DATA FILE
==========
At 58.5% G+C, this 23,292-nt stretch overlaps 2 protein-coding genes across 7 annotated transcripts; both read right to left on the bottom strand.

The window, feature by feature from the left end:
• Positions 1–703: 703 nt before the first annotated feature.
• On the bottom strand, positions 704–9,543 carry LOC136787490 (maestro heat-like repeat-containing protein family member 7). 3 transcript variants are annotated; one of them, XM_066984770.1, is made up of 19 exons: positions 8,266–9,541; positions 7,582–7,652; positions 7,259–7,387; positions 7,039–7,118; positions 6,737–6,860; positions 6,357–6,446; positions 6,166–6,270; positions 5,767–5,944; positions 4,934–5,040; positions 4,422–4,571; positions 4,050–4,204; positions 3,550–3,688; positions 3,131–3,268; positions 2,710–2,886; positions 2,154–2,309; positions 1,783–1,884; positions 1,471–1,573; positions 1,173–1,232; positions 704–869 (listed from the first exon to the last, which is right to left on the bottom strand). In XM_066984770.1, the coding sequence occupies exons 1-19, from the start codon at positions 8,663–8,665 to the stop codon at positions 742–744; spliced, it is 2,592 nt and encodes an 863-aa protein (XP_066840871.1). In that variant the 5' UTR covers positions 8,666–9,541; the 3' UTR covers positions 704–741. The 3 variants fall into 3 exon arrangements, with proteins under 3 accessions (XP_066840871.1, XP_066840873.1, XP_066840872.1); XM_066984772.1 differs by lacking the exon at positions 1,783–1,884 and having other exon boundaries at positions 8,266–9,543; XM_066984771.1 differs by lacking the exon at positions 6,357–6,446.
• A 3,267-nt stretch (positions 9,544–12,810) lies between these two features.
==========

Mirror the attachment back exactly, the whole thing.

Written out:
At 58.5% G+C, this 23,292-nt stretch overlaps 2 protein-coding genes across 7 annotated transcripts; both read right to left on the bottom strand.

The window, feature by feature from the left end:
• Positions 1–703: 703 nt before the first annotated feature.
• On the bottom strand, positions 704–9,543 carry LOC136787490 (maestro heat-like repeat-containing protein family member 7). 3 transcript variants are annotated; one of them, XM_066984770.1, is made up of 19 exons: positions 8,266–9,541; positions 7,582–7,652; positions 7,259–7,387; positions 7,039–7,118; positions 6,737–6,860; positions 6,357–6,446; positions 6,166–6,270; positions 5,767–5,944; positions 4,934–5,040; positions 4,422–4,571; positions 4,050–4,204; positions 3,550–3,688; positions 3,131–3,268; positions 2,710–2,886; positions 2,154–2,309; positions 1,783–1,884; positions 1,471–1,573; positions 1,173–1,232; positions 704–869 (listed from the first exon to the last, which is right to left on the bottom strand). In XM_066984770.1, the coding sequence occupies exons 1-19, from the start codon at positions 8,663–8,665 to the stop codon at positions 742–744; spliced, it is 2,592 nt and encodes an 863-aa protein (XP_066840871.1). In that variant the 5' UTR covers positions 8,666–9,541; the 3' UTR covers positions 704–741. The 3 variants fall into 3 exon arrangements, with proteins under 3 accessions (XP_066840871.1, XP_066840873.1, XP_066840872.1); XM_066984772.1 differs by lacking the exon at positions 1,783–1,884 and having other exon boundaries at positions 8,266–9,543; XM_066984771.1 differs by lacking the exon at positions 6,357–6,446.
• A 3,267-nt stretch (positions 9,544–12,810) lies between these two features.